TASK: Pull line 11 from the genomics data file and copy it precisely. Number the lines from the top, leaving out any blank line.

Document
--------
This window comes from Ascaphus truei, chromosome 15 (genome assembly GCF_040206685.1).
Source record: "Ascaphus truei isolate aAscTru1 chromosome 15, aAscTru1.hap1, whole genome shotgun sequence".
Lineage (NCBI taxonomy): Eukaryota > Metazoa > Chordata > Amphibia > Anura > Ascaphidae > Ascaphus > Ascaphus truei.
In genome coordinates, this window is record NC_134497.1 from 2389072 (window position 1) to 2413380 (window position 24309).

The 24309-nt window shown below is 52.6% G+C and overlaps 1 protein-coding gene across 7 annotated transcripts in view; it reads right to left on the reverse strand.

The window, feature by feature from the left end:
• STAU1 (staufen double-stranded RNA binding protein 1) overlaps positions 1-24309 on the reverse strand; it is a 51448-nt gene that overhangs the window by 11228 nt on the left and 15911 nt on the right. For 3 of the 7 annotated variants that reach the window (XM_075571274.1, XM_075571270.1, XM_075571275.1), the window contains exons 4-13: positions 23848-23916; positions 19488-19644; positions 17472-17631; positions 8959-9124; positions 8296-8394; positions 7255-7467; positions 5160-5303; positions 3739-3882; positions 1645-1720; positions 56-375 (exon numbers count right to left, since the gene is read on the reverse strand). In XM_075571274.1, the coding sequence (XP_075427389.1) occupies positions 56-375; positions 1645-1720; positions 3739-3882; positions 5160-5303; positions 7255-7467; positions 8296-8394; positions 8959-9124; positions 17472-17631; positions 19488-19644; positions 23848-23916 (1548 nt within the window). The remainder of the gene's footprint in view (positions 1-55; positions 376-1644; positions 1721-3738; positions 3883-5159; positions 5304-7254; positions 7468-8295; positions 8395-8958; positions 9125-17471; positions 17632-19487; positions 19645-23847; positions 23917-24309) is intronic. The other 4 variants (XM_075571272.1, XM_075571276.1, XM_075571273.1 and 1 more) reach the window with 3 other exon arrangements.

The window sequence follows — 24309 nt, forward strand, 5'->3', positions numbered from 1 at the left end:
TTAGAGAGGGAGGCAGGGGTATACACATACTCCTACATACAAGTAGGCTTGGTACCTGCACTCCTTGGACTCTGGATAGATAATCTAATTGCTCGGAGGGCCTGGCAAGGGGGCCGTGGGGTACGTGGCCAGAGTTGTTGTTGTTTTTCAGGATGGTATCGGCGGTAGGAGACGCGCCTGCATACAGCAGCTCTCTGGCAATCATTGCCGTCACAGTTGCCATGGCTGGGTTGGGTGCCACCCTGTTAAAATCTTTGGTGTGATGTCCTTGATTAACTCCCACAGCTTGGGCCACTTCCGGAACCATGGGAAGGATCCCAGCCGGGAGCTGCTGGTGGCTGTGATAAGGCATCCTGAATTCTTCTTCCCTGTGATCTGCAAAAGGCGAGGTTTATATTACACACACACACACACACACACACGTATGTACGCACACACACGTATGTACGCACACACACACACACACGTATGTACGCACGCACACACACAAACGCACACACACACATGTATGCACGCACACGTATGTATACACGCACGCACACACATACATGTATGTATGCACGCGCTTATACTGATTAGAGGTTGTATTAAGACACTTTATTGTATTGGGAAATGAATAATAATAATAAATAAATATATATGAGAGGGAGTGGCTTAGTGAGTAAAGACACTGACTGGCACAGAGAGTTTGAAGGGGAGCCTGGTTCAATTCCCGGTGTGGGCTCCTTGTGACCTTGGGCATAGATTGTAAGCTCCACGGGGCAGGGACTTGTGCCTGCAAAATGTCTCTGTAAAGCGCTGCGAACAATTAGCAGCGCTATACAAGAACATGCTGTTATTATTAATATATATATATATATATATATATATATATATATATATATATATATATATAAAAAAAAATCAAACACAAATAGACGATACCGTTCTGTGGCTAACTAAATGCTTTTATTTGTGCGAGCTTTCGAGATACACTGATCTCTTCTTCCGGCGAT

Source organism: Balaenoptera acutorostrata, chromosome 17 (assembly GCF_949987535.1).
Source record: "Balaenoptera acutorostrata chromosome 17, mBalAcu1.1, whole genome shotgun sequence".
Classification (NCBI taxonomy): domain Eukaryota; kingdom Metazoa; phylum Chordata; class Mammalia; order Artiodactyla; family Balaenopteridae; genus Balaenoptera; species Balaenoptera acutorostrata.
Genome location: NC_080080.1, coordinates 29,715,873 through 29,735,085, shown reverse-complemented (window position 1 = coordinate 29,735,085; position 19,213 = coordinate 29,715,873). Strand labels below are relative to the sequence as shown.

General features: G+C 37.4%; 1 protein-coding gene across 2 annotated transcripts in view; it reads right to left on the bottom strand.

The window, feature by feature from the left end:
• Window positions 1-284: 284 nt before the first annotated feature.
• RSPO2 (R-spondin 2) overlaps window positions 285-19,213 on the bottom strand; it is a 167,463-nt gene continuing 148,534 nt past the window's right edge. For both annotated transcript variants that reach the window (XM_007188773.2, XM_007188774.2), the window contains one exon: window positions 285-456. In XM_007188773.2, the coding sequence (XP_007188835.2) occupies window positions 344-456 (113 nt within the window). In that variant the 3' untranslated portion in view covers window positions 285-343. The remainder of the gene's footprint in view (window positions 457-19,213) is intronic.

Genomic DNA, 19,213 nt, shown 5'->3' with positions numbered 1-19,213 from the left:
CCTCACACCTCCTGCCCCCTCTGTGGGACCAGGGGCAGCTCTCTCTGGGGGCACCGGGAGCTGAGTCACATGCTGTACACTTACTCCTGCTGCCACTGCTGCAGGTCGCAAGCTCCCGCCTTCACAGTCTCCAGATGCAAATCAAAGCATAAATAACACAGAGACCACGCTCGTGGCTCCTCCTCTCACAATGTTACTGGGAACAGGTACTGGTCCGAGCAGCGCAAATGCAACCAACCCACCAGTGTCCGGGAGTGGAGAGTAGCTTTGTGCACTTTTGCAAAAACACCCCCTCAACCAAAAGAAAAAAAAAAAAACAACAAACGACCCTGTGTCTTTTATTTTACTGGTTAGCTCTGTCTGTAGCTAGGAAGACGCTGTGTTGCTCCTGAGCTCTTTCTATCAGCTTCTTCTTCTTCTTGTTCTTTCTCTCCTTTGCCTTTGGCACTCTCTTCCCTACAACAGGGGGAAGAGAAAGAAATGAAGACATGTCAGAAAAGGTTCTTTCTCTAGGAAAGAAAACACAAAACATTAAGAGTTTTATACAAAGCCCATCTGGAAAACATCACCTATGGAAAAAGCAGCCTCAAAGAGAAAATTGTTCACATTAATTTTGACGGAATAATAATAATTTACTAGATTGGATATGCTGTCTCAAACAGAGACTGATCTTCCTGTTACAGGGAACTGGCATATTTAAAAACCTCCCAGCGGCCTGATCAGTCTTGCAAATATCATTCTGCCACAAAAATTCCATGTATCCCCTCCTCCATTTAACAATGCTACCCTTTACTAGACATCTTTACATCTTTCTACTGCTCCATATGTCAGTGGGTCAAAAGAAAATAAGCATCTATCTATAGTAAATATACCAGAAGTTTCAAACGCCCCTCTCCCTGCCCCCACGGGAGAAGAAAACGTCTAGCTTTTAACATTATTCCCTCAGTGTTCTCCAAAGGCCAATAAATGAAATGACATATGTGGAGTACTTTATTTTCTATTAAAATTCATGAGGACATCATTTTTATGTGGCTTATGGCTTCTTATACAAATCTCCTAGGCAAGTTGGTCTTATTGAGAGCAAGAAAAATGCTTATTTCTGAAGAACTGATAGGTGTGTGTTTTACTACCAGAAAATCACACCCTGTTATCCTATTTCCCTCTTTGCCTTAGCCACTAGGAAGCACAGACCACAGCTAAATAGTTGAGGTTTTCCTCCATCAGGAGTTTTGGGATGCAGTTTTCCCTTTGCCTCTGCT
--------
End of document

Source record: "Balaenoptera acutorostrata chromosome 17, mBalAcu1.1, whole genome shotgun sequence".